DOJ, business groups urge SCOTUS to limit scope of lawsuits against corporations.

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The U.S. Department of Justice building is seen in Washington, U.S., in this Dec. 15, 2020, photo. REUTERS/Al Drago

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(Reuters) – In a friend-of-the-court brief filed late last week, it could dramatically expand the power to bring lawsuits by corporations, the U.S. Justice Department, eight state attorneys general and business groups. The U.S. Chamber of Commerce has warned the U.S. Supreme Court against imposing a modern rule that limits how long plaintiffs can sue businesses.

Otherwise, wrote DOJ Solicitor General Elizabeth Preloger — who asked the justices to submit oral arguments when they heard the case in November — federalism and international commissions would fail in states trying to exercise blanket jurisdiction over corporations based solely on corporate registration. To conduct business in the state.

“Allowing states to require foreign corporations to submit to their general jurisdiction abuses the sovereignty of sister states, and allows large states to impose their interests on smaller states,” Virginia Attorney General Jason Myares said in a brief for the AGs. “Unfettered general jurisdiction leads to widespread forum shopping and litigation tourism, which undermines governments’ ability to enforce their own policies.”

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If nothing else, last week’s amicus briefs confirm the far-reaching consequences of the case, Mallory v. Clearly, the American business community is awake.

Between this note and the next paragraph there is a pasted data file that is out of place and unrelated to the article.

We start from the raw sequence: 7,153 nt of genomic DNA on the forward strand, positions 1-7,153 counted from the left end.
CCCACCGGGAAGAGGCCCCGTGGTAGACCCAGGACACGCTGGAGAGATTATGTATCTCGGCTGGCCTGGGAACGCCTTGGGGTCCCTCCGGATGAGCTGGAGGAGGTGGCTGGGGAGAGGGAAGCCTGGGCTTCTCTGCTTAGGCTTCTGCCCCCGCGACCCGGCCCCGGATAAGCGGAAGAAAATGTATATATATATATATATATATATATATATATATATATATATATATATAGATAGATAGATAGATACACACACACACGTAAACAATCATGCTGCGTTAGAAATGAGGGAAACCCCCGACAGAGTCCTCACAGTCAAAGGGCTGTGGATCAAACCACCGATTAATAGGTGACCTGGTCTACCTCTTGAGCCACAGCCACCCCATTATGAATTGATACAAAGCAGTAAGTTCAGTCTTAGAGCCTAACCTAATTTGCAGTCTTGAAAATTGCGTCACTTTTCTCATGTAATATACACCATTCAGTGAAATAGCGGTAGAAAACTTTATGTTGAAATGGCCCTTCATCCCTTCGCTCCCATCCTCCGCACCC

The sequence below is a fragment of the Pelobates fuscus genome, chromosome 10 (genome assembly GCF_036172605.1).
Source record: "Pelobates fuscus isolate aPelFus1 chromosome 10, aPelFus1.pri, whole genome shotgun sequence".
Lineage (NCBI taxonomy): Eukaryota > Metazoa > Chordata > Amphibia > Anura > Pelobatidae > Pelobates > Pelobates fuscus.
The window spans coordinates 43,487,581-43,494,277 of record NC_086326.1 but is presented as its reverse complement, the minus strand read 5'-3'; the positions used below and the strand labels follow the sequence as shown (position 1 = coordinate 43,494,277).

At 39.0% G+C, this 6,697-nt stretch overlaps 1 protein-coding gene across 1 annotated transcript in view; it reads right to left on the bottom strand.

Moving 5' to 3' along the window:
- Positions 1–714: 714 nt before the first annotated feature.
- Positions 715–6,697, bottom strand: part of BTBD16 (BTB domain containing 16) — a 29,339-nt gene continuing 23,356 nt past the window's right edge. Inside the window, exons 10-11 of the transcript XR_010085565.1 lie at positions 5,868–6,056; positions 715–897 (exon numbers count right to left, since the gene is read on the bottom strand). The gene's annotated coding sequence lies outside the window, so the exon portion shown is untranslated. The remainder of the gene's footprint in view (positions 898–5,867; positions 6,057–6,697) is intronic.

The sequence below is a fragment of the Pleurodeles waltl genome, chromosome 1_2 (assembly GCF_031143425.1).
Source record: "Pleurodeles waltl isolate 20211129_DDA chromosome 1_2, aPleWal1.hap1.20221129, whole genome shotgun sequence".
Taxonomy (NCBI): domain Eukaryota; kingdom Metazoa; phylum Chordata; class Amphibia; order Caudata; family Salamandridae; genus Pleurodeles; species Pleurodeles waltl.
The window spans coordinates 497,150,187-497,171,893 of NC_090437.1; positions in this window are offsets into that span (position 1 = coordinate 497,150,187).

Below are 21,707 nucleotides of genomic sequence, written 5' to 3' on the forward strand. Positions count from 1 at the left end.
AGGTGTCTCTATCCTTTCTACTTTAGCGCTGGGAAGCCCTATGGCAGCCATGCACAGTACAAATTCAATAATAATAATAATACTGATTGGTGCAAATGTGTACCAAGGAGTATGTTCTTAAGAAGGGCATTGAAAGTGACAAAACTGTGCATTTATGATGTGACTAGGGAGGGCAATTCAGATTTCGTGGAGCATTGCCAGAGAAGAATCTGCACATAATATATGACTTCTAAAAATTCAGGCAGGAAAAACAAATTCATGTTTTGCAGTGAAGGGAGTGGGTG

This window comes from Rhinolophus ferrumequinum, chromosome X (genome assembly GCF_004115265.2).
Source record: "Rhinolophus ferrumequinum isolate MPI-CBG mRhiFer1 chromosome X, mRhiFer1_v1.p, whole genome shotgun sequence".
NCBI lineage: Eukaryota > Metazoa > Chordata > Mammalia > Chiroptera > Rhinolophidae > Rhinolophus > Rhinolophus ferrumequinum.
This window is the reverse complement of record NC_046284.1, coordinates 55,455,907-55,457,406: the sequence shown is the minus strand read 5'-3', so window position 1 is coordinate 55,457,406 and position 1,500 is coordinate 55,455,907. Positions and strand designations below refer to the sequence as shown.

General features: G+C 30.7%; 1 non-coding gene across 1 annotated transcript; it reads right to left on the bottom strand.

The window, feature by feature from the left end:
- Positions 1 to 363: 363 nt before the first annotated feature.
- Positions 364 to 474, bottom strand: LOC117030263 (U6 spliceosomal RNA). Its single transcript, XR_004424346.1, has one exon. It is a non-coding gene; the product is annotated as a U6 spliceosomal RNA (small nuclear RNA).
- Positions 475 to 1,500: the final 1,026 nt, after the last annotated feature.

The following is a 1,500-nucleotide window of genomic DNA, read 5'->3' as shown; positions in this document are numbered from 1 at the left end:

The key question in the case is that the Due Process Clause of the 14th Amendment prohibits individual states from requiring a corporation to consent to personal jurisdiction as a condition of doing business in the state. Such consent-by-registration laws were once common among states, but nearly all have been overturned or interpreted contrary to the line of Supreme Court cases. RELATIONS OF THE CORPORATION WITH THE STATE.

In the Mallory case, Robert Mallory, a Virginia resident, sued a Virginia-based corporation in Pennsylvania state court for exposure to asbestos while working on the Ohio & Virginia Railroad. (Mallory’s Supreme Court counsel, Ashley Keller of Keller Postman, told me that her client’s trial lawyers chose Pennsylvania because it was there.)

Mallory said the railroad was granted a Pennsylvania jurisdiction when it registered to do business in the state. But the Pennsylvania Supreme Court ruled last December that the state’s adjudication-by-registration law is mandatory, not voluntary, and thus violates railroads’ constitutional due process rights.

Mallory Supreme Court Justices – In 2021 Ford Motor Co. v. Justice Neil Gorsuch, co-ruling in Montana, told the Supreme Court in his opening remarks why US corporations “continue to enjoy special legal protections in the name of the Constitution.” Neither the 14th Amendment nor Supreme Court precedent requires corporations to submit to their jurisdiction as a condition of conducting business.

The long history and tradition of such state laws, according to Mallory, is reflected in the 1917 Supreme Court decision, Pennsylvania Fire Insurance Company v. Philadelphia v. Gold Matter Mining and Milling Company. A corporation incorporated when registering to conduct business in Missouri. Mallory cited subsequent Supreme Court cases—the two modern markers of corporate power, 2011’s Goodyear Tires Operations SA v. Brown and 2014’s Daimler AG v. Bauman – Emphasizes the importance of a corporation’s domicile and its relationship with the government to exercise territorial power. . But, according to Mallory, neither Goodyear nor Daimler Corp. has openly stymied the Pennsylvania fire focused on its deal for Missouri jurisdiction.